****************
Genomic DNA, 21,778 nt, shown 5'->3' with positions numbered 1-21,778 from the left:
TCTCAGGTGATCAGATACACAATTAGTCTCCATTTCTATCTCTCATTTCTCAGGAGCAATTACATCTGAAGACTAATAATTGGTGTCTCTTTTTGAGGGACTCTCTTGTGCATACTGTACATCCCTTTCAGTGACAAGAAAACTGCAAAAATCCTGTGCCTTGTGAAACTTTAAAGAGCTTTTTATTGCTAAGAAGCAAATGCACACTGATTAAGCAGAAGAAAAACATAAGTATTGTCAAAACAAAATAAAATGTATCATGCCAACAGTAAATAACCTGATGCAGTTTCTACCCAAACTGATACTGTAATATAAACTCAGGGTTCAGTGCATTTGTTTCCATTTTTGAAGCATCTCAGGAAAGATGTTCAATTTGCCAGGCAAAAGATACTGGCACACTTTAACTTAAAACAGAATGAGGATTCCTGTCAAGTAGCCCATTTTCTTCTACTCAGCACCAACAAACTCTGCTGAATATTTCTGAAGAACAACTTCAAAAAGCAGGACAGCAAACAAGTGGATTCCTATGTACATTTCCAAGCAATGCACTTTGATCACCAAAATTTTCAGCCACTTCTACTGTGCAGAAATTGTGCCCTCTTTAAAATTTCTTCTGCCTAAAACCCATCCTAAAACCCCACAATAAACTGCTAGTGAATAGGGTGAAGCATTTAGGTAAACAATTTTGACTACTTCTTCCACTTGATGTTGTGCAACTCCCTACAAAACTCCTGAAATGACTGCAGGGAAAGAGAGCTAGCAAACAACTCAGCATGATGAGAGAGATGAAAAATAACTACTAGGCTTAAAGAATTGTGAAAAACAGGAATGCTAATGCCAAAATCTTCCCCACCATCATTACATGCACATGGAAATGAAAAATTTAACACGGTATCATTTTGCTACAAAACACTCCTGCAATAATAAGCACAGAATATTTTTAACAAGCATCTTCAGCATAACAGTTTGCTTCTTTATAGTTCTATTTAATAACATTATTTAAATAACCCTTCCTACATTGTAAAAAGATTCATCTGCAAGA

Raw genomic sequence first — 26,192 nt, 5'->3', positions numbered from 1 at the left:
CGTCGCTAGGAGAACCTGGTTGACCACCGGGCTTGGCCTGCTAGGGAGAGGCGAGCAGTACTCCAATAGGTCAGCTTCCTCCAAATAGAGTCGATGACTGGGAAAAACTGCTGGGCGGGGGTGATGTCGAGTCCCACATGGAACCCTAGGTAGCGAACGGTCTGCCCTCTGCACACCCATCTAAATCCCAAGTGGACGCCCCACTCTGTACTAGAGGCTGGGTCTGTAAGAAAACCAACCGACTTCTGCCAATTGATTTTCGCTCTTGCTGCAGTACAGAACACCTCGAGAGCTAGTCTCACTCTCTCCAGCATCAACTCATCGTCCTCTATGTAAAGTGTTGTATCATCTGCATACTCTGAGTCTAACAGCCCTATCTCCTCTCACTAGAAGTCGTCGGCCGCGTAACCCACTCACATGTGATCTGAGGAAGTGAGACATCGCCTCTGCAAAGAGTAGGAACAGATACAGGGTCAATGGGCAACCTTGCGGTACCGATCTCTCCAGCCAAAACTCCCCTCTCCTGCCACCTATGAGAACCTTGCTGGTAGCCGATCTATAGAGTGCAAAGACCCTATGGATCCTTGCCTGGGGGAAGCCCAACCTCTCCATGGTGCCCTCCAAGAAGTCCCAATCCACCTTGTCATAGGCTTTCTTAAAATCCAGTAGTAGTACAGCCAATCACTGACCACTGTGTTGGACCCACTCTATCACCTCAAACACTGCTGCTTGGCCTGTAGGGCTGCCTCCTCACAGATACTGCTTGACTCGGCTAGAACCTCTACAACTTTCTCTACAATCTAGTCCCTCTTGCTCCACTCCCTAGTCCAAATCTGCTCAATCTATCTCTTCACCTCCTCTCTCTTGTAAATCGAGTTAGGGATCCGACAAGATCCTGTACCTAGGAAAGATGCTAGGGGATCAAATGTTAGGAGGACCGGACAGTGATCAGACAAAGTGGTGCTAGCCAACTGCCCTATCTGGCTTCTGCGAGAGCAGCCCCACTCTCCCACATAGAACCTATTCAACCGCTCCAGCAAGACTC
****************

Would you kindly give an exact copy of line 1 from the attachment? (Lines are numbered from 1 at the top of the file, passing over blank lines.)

Genomic DNA, 21,778 nt, shown 5'->3' with positions numbered 1-21,778 from the left: